I sometimes wonder if maybe Phoenix felt as though Canyon would be able to take over as my protector since he was a boy, or if maybe he was just too old to care.

About two months after Phoenix’s 14th birthday, I came home to find him in horrible shape. My step dad had been watching him for me, and said that he thought he had had a stroke. We rushed Phoenix down to the vet thinking the worst, but hoping for the best. During the entire seven hour drive, I held Phoenix’s paw and told him how much I loved him and that it was okay to go if he needed to. When Dr B finished examining him, she said he had an acute onset of Idiopathic Vestibular Disease, and that if I had the time and patience, that I could get him back to normal within a couple of weeks. This was the best news I’d ever heard and devoted the next month to helping Phoenix with his rehabilitation. He ended up keeping a bit of the head tilt associated with IVD, but he regained all other function.

From that experience, I began learning about the raw diet and how it could possibly give me more time with my old boy. Phoenix had dealt with ear infections our entire twelve years together, so Dr B felt that a more natural diet might be the answer we’d been looking for. I started Phoenix on his raw diet around the middle of January and within weeks noticed a drastic difference in his level of shedding and saw that he even had a bit more spunk and energy at times. We spent the next few months together without any health issues. He seemed to be aging well and I was starting to tell myself that I may have a year or more with my faithful companion.

In June we picked up a spunky little caramel lab, we named Rogue, and Phoenix did his usual shunning of the youngster. I knew it would take time for him to get used to her, and that she would need to learn to respect his space, but I was pleasantly surprised to see how quickly she began to understand his boundaries.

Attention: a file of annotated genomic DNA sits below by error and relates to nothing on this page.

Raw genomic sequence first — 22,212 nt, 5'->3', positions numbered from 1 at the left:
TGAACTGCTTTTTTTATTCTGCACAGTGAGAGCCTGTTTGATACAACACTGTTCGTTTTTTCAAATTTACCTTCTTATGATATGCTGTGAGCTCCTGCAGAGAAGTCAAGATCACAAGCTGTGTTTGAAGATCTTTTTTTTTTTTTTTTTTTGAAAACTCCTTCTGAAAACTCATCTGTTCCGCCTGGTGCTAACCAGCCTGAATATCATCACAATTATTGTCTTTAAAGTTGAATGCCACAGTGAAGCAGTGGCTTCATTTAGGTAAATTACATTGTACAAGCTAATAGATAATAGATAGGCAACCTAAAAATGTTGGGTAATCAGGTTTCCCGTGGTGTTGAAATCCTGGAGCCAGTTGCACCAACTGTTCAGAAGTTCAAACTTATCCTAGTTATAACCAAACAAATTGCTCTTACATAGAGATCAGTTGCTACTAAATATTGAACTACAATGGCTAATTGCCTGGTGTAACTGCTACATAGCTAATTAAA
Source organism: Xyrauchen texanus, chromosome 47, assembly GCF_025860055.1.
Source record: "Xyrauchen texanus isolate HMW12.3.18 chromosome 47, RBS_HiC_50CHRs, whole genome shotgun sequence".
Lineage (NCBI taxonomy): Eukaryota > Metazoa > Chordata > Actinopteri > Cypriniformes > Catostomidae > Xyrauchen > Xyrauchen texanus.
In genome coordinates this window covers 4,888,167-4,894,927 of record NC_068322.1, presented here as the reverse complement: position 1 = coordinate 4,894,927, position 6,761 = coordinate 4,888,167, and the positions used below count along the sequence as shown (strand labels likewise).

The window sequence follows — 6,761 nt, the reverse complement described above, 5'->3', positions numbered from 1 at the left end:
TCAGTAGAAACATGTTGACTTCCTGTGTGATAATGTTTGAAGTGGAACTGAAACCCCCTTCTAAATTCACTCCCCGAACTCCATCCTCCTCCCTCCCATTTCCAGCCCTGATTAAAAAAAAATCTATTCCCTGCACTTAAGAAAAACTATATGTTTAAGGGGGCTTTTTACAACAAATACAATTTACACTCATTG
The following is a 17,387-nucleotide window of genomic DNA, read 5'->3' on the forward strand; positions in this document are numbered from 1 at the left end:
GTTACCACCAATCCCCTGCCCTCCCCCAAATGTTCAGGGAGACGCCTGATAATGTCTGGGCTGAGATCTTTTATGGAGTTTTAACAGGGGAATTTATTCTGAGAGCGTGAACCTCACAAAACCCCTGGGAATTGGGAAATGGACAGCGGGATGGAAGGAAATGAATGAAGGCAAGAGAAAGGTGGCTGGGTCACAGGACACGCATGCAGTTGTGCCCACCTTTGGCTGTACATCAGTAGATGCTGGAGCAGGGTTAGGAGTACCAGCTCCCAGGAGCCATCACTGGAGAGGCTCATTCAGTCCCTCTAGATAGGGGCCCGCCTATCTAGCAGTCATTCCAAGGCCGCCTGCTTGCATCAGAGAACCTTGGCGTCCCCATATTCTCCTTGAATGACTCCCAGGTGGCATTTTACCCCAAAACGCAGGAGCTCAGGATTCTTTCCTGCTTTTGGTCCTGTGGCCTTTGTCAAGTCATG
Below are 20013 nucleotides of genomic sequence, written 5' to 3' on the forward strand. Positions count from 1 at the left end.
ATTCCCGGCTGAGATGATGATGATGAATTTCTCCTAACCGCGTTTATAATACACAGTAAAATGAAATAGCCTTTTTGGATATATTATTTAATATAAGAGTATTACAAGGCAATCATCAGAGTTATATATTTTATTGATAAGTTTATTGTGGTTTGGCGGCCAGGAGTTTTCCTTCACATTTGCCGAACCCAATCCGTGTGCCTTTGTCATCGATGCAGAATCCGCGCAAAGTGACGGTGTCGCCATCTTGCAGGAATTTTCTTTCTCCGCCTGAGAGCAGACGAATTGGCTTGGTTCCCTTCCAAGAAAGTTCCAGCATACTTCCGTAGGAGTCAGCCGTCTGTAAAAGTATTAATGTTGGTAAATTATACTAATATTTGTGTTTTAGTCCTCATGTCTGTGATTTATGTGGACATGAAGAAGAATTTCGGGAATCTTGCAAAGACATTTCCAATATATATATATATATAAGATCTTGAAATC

About a month after picking up Rogue, Phoenix began to refuse his meals. He had never refused to eat, so this change really began to worry me after the second day of him doing this. We were unable to get him to Dr B for a couple of weeks, so I stayed in constant contact with her by phone and e-mail. She suggested different ways of getting him to eat, and sometimes it worked, but most times it didn’t. Finally, after three weeks of Phoenix barely eating, she told me to give him anything he’d take and not to worry about his allergies or about if it was any good for him. Again, sometimes it worked, but most times it didn’t.

On August 10th, 2011, we headed down to Guelph. We stayed with friends for the night and then took Phenix and Rogue to see Dr B.

As soon as Dr B saw Phoenix she knew it wasn’t good. She said that she’d run tests and give him pain medication if we wanted, but that she felt he had already made his decision. Dr B felt that Phoenix was tired and just wanted to go, but needed me to help him. Huib and I had both decided on our way to her clinic that we would do whatever she suggested, but from Dr B’s words, we knew it wasn’t what she suggested, but what Phoenix wanted.

On August 11th, 2011, at 1:20pm, Dr B gave Phoenix the medication that would help him leave us peacefully. Rogue, our 4 month old caramel puppy, laid against him while Dr B administered the injection and I held his paw and Huib stroked his head. Rogue stayed curled up against Phoenix for close to 5 minutes after Dr B had checked to make sure he no longer had a heart beat, and then got up, walked around him sniffing every part of him and then walked to the door and turned to look at us, as if to say “it’s okay, he’s gone now”.

It is this moment in time, that will remain with me forever.

The moment I said goodbye to my old friend.

The moment I realized that his spirit would live on, within my new friend.

The moment I knew he’d be with me forever in my heart and in my memories.

Hard To Believe…

1 year ago, I said goodbye to my faithful companion.

12 months ago, I said farewell to my number one sidekick.

52 weeks ago, I said so long to my best friend.

365 days ago, my confidant took flight.

8760 hours ago, my teacher left my side.

525,600 minutes ago, my pal went to join our friends and family who left before him.

31,536,000 seconds ago, my life changed forever.

No matter how many dogs enter my life, Phoenix, you will always be missed and never forgotten.